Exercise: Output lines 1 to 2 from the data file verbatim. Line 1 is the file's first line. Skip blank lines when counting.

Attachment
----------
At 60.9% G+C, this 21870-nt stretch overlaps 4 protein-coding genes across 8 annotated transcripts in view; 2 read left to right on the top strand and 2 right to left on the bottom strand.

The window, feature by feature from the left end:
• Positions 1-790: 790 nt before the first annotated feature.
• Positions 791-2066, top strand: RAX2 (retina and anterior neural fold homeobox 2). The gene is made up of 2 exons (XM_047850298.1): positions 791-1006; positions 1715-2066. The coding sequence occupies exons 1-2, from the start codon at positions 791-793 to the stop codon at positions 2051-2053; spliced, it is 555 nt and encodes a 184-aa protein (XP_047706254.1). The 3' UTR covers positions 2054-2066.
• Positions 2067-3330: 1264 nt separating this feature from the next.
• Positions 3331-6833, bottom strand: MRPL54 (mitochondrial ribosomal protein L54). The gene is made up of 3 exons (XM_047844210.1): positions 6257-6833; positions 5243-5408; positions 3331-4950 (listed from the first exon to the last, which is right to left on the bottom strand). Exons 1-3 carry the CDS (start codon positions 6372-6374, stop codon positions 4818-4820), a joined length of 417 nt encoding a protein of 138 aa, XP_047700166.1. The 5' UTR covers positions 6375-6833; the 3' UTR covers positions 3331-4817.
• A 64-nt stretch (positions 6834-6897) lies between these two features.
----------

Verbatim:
At 60.9% G+C, this 21870-nt stretch overlaps 4 protein-coding genes across 8 annotated transcripts in view; 2 read left to right on the top strand and 2 right to left on the bottom strand.

The window, feature by feature from the left end: